In developing countries, many people feel that they can’t prosper. In those countries, although come to something, but this is unevenly distributed. There are extremely rich man on the other hand, many very poor people living in slums. In the coming years we will recognize where the globalization will lead us. Economic crisis will bring us to other ways that we previously believed not to go.
Migration in general
The word migration comes from the Latin word "migrare" and means walking. Migration is a social process, which always has existed in human history. The reasons for people to migrate aren’t be the same anytime, but are subject to social change. The modern capitalist societies try to regulate migration to national interests. Today’s migration will be met with government immigration policies. When people decide to migrate then they usually migrate to areas with which they associate something: eg Most people begin migrating to regions nearby or neighboring countries because they trust them and are easily accessible. Many North-Africans go to France because they speak French in fact of the French colonial history; Central Americans migrate into the U.S. because this is the strongest economic partner, and thus are present everywhere in Central America. Turks coming to Germany because there is a long history of political and economic relations between both countries and now many personal and / or family contacts are available, on getting more organized immigration. There are many reasons for people to migrate to live somewhere else: the desire for a better education than is available at the source, adventure, hope for a better paying job, love, hunger, political persecution ...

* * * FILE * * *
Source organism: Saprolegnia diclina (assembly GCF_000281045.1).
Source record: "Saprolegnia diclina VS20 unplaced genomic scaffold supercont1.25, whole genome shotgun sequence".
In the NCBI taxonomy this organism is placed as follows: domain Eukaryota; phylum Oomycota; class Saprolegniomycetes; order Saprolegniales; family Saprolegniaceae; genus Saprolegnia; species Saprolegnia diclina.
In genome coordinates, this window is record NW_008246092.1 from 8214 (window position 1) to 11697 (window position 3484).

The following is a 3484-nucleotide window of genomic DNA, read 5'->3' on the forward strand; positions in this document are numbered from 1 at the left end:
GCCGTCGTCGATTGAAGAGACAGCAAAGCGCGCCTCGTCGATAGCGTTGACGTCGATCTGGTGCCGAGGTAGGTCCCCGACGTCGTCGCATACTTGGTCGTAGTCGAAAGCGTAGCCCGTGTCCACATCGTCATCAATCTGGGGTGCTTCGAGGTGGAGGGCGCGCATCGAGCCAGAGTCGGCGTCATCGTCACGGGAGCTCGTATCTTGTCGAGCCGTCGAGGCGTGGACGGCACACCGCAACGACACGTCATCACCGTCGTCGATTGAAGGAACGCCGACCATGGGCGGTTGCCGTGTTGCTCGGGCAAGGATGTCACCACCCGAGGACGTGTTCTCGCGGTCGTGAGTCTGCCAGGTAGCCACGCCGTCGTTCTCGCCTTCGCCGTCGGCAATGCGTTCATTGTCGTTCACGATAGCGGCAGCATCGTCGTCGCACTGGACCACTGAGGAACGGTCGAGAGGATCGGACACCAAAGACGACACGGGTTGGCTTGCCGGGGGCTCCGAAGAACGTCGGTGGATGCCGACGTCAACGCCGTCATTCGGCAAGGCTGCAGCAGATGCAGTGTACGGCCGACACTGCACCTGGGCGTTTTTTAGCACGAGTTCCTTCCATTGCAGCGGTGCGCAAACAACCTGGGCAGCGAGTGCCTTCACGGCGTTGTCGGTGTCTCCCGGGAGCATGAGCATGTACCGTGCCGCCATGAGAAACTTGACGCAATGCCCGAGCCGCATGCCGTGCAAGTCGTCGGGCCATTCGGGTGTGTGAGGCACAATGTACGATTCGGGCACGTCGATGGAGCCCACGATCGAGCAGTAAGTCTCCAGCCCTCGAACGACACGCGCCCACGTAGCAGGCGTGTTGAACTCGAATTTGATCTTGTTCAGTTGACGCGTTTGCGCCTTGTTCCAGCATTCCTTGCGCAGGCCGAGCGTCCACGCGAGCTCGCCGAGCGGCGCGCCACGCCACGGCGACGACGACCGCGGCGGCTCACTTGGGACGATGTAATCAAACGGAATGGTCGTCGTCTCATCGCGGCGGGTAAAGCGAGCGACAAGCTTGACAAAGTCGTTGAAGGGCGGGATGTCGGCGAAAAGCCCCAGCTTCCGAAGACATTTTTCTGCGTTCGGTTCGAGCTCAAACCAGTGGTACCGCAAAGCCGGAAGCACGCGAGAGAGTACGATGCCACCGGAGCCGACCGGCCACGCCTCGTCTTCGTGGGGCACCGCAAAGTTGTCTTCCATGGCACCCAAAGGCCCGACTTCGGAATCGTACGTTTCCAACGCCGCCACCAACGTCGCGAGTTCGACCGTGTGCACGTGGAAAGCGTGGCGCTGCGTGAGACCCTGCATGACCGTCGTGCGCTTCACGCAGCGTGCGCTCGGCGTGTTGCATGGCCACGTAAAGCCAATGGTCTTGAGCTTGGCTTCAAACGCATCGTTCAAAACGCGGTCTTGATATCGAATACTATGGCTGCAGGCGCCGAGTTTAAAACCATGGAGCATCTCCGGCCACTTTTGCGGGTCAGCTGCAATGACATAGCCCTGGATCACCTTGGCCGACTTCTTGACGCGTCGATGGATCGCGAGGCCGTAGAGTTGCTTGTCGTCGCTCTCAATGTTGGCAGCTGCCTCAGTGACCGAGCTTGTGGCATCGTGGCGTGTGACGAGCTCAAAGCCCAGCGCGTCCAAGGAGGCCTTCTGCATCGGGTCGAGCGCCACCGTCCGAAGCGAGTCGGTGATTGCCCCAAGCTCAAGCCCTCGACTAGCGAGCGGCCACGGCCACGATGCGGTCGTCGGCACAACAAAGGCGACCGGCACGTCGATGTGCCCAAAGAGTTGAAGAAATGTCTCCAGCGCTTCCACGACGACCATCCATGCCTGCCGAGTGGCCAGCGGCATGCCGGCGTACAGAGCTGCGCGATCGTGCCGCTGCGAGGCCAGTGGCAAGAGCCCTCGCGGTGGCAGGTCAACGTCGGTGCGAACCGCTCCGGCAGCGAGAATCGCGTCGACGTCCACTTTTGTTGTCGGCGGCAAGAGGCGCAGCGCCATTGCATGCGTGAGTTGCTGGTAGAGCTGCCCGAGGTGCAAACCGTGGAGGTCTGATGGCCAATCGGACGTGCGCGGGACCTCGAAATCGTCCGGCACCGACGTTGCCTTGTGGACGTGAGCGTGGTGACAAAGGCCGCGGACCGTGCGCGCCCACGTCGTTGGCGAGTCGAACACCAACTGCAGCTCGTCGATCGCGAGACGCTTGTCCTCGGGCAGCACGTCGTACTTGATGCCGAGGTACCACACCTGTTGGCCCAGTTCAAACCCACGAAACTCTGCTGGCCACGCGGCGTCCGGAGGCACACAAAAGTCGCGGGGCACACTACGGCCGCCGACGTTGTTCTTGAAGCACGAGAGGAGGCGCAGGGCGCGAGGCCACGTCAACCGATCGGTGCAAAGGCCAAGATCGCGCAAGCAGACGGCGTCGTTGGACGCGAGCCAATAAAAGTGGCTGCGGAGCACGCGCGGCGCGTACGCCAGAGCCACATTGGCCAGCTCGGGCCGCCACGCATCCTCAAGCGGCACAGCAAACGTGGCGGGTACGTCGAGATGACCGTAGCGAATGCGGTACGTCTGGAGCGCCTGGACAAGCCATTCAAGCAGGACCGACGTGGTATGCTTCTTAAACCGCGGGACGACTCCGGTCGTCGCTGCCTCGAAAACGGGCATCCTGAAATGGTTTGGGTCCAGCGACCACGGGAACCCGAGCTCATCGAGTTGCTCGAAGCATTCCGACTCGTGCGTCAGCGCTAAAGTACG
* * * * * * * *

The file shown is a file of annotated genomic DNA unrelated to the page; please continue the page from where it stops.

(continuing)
…reasons for migration:
wars, economic hardship, political and religious persecution, individual motives, social reasons
In the following text the braindrain as part of economic hardship and social reason, will be discussed. Reasons and impacts will be shown.